Devar Torah at Temple Emeth
Squeezed in between the accounts of Noah and Abraham, near the end of this week’s Torah reading, is the tale of the Tower of Babel. One of the many things omitted in this 9-verse-long story is how the people of the world arrived at the point where they believed that building a tower to the heavens would be humanity’s crowning achievement, that the ideal society is one that creates edifices, not one in which every individual strives to better themselves and each other. In the midrash, Rabbi Yitzhak (Genesis Rabba 38:7) points out that the story begins with the people settling in Shinar. He seems to read the word for “they settled” – vayeshvu, as implying that the people had become complacent. In the peaceful world following the flood, they made a mistake that we all make from time to time. They thought: “We’re not the evil people that were around before the flood, and in any case God promised not to destroy us again. Our lives are already good, happy and secure. So we don’t have to try to be better people, a better society – we’re pretty good as we are.” And to celebrate their self-satisfaction, they started to build a monument to themselves.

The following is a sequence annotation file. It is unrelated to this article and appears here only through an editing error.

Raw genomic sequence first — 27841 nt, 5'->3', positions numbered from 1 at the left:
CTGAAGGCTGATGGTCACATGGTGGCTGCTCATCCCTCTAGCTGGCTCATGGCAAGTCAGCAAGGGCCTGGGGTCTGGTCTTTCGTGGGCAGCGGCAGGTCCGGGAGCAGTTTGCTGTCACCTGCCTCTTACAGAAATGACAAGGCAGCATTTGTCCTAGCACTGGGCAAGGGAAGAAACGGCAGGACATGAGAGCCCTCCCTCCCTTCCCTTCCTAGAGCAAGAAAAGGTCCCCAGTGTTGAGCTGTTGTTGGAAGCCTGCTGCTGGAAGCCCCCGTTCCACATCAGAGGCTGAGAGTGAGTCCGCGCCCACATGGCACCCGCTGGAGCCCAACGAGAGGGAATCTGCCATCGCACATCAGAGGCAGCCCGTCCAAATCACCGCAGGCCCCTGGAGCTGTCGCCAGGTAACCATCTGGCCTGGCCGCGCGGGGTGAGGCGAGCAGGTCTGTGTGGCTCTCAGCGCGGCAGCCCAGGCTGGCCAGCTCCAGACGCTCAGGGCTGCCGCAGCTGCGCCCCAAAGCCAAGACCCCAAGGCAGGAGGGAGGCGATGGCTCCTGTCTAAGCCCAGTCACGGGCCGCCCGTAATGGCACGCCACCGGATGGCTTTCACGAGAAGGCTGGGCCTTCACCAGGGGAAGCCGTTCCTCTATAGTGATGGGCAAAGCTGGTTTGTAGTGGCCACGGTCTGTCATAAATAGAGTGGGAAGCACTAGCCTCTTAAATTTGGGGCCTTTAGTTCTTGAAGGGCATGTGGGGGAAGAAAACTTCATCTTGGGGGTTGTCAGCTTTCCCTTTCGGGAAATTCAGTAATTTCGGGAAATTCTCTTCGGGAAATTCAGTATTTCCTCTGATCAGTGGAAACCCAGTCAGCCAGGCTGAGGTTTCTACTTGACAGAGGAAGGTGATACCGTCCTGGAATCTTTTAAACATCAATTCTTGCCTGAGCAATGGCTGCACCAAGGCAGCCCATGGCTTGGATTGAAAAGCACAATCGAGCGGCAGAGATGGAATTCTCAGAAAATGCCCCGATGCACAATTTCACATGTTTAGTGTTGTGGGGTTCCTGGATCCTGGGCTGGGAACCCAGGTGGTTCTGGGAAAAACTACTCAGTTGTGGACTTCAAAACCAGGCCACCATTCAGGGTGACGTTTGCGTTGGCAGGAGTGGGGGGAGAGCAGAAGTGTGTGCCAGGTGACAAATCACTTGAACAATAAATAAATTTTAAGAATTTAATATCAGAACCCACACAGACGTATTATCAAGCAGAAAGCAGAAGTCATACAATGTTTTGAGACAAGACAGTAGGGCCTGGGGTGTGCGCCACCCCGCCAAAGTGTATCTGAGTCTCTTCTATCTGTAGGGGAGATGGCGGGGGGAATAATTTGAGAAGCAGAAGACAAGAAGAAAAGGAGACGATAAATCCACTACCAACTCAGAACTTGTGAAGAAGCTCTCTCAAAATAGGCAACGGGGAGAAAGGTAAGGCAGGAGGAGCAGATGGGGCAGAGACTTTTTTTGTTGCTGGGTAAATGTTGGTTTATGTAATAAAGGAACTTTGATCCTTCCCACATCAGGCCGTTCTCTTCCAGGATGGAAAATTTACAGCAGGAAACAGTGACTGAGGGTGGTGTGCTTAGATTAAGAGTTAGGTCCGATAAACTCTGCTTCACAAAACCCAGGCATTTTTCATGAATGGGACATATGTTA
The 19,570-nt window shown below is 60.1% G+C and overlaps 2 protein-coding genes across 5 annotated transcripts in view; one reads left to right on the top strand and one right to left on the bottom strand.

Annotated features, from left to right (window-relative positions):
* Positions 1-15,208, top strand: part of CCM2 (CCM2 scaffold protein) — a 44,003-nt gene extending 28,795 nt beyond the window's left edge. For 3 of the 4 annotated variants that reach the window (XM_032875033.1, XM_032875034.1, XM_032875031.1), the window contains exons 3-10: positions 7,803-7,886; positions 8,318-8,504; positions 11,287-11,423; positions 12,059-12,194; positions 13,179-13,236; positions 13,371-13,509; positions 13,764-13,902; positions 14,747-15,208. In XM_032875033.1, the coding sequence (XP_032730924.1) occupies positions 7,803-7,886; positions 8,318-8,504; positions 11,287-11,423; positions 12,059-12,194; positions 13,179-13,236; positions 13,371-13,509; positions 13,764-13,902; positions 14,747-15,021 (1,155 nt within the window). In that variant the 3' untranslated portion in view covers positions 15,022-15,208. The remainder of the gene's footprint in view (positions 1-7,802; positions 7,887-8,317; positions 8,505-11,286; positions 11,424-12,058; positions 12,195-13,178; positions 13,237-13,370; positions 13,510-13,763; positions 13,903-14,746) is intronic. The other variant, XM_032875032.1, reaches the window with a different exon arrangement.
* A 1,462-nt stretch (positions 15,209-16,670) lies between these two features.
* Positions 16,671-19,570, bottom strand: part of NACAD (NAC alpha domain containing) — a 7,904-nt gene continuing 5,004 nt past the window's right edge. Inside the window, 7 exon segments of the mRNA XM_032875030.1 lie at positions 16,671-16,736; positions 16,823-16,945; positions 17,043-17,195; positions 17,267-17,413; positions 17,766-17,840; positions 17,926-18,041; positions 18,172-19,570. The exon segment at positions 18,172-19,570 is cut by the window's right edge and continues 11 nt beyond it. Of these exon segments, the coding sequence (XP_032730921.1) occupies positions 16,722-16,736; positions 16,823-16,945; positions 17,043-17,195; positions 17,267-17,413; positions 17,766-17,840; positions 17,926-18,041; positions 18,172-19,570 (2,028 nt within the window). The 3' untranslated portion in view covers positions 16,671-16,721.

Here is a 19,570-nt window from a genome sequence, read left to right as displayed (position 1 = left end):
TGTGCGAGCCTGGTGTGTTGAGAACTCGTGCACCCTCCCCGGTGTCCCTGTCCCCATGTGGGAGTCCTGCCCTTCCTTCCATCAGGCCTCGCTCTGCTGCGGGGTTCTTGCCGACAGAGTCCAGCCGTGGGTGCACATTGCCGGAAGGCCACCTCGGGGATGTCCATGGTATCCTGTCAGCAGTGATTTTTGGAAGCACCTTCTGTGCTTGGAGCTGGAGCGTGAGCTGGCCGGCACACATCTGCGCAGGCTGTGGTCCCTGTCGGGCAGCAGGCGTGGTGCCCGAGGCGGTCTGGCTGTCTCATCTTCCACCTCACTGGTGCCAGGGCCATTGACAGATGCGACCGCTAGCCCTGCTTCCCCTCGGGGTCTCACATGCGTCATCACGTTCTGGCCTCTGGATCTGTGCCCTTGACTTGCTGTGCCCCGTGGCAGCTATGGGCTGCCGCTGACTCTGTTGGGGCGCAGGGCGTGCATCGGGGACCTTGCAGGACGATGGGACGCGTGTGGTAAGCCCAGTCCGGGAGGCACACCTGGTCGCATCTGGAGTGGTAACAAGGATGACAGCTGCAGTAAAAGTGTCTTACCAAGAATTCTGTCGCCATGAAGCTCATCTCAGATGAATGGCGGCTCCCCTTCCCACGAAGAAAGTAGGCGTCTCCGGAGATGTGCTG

How did they slip into this? The Torah gives us a clue by placing this story between the lives of Noah and Abraham. Noah and Abraham, though they had their flaws, were leaders. They were willing to take a stance. Noah was the one righteous man in a wicked generation; Abraham abandoned idolatry to follow God, and brought ethical monotheism to the world.
In contrast, no names are given in the story of the Tower of Babel. They had no real leaders. The people clearly managed to cooperate with each other, and perhaps they had foremen or construction managers, but there was no-one to dissent, to provoke, or to inspire. No-one to lead them.
All communities need leaders to keep them safe from complacency. And Temple Emeth has the fortune of having found such a leader in my father-in-law, Rabbi Randy Konigsburg. He is a sworn enemy of complacency, and always eager to work in partnership with the others in his community to take on the challenges – both old and new – that face them. Be it changing demographics, modern values or technology, Rabbi Konigsburg has a fresh approach and and open mind. And for the eternal matters of deepening our connection to God and Torah, and how to better our society, he is primed to goad and inspire us to work harder and smarter.
It is my prayer – and conviction – that Rabbi Konigsburg will help this congregation, the local community, the Jewish people, and the world to keep complacency at bay for many years.
Mazel tov Rabbi Konigsburg, and mazel tov Temple Emeth!